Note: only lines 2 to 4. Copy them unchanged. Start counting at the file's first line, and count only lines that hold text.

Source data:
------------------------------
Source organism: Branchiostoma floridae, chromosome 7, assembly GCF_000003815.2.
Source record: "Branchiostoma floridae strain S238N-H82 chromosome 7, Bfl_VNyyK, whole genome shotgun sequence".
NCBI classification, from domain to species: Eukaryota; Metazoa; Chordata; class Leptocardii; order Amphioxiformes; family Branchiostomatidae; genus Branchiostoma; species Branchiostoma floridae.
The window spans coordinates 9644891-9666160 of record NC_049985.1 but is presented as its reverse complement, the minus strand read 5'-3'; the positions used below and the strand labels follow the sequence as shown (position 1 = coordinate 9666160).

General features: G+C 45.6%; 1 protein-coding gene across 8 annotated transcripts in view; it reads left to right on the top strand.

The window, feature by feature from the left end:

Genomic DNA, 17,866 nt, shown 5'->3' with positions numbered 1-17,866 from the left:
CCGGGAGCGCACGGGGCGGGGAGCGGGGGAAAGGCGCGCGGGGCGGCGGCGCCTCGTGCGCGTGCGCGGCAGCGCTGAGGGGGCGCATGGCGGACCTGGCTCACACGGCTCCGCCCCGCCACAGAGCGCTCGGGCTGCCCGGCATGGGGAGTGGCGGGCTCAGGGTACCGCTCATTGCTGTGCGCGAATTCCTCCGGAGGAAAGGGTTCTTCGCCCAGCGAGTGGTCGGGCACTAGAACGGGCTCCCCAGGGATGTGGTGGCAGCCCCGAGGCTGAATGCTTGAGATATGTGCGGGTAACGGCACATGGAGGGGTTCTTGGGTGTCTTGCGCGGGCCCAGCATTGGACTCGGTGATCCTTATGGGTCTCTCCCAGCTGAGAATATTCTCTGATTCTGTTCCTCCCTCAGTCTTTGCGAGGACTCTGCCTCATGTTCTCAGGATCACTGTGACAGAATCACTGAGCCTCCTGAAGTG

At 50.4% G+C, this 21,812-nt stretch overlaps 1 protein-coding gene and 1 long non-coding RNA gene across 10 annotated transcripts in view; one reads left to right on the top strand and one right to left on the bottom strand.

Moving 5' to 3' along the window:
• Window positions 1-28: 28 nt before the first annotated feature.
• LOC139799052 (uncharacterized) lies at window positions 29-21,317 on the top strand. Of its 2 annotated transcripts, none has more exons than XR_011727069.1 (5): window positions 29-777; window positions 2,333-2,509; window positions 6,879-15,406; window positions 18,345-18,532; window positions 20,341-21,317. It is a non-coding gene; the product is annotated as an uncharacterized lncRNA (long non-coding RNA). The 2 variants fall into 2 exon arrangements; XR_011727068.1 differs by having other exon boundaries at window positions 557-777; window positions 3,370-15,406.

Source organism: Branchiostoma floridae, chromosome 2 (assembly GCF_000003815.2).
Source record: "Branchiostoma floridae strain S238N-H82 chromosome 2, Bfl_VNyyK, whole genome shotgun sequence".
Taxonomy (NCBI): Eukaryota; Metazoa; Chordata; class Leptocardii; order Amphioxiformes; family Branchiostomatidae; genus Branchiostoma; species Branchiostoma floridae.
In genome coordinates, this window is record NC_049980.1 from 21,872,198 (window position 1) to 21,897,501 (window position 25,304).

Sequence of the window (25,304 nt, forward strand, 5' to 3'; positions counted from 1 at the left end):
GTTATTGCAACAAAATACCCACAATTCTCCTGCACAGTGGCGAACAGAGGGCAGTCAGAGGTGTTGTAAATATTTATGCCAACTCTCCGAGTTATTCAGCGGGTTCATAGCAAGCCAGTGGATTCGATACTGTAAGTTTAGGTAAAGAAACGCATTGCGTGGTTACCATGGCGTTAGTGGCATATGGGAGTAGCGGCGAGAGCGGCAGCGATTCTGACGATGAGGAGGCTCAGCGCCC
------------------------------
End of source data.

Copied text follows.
Source record: "Branchiostoma floridae strain S238N-H82 chromosome 7, Bfl_VNyyK, whole genome shotgun sequence".
NCBI classification, from domain to species: Eukaryota; Metazoa; Chordata; class Leptocardii; order Amphioxiformes; family Branchiostomatidae; genus Branchiostoma; species Branchiostoma floridae.
The window spans coordinates 9644891-9666160 of record NC_049985.1 but is presented as its reverse complement, the minus strand read 5'-3'; the positions used below and the strand labels follow the sequence as shown (position 1 = coordinate 9666160).